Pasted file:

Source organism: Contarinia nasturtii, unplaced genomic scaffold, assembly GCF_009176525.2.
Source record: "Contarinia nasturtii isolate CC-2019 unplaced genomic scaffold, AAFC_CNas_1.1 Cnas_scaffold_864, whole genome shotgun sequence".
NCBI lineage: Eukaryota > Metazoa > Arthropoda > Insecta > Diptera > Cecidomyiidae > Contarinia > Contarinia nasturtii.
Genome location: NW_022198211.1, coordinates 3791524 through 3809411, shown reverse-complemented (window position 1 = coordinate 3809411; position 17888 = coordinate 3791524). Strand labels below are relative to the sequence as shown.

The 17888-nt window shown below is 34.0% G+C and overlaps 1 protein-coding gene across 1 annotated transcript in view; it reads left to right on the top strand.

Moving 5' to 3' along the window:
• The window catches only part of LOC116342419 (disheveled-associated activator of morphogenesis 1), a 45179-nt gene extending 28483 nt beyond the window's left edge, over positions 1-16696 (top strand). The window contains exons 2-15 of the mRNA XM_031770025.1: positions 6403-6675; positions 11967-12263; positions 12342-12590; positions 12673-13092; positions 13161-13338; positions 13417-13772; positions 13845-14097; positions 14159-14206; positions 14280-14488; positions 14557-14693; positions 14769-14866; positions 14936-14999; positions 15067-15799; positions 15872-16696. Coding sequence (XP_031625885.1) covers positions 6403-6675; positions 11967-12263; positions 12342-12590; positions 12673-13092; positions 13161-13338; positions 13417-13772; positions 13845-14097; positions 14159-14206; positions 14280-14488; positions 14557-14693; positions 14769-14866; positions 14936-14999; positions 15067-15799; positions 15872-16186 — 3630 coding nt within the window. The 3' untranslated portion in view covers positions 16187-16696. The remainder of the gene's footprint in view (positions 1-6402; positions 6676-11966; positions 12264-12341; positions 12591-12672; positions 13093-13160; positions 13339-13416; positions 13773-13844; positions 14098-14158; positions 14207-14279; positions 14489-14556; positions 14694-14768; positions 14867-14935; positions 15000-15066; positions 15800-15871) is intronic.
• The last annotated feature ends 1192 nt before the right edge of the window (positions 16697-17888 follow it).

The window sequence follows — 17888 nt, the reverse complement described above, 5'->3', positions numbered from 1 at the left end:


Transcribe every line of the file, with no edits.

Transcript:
Source organism: Contarinia nasturtii, unplaced genomic scaffold, assembly GCF_009176525.2.
Source record: "Contarinia nasturtii isolate CC-2019 unplaced genomic scaffold, AAFC_CNas_1.1 Cnas_scaffold_864, whole genome shotgun sequence".
NCBI lineage: Eukaryota > Metazoa > Arthropoda > Insecta > Diptera > Cecidomyiidae > Contarinia > Contarinia nasturtii.
Genome location: NW_022198211.1, coordinates 3791524 through 3809411, shown reverse-complemented (window position 1 = coordinate 3809411; position 17888 = coordinate 3791524). Strand labels below are relative to the sequence as shown.

The 17888-nt window shown below is 34.0% G+C and overlaps 1 protein-coding gene across 1 annotated transcript in view; it reads left to right on the top strand.

Moving 5' to 3' along the window:
• The window catches only part of LOC116342419 (disheveled-associated activator of morphogenesis 1), a 45179-nt gene extending 28483 nt beyond the window's left edge, over positions 1-16696 (top strand). The window contains exons 2-15 of the mRNA XM_031770025.1: positions 6403-6675; positions 11967-12263; positions 12342-12590; positions 12673-13092; positions 13161-13338; positions 13417-13772; positions 13845-14097; positions 14159-14206; positions 14280-14488; positions 14557-14693; positions 14769-14866; positions 14936-14999; positions 15067-15799; positions 15872-16696. Coding sequence (XP_031625885.1) covers positions 6403-6675; positions 11967-12263; positions 12342-12590; positions 12673-13092; positions 13161-13338; positions 13417-13772; positions 13845-14097; positions 14159-14206; positions 14280-14488; positions 14557-14693; positions 14769-14866; positions 14936-14999; positions 15067-15799; positions 15872-16186 — 3630 coding nt within the window. The 3' untranslated portion in view covers positions 16187-16696. The remainder of the gene's footprint in view (positions 1-6402; positions 6676-11966; positions 12264-12341; positions 12591-12672; positions 13093-13160; positions 13339-13416; positions 13773-13844; positions 14098-14158; positions 14207-14279; positions 14489-14556; positions 14694-14768; positions 14867-14935; positions 15000-15066; positions 15800-15871) is intronic.
• The last annotated feature ends 1192 nt before the right edge of the window (positions 16697-17888 follow it).

The window sequence follows — 17888 nt, the reverse complement described above, 5'->3', positions numbered from 1 at the left end: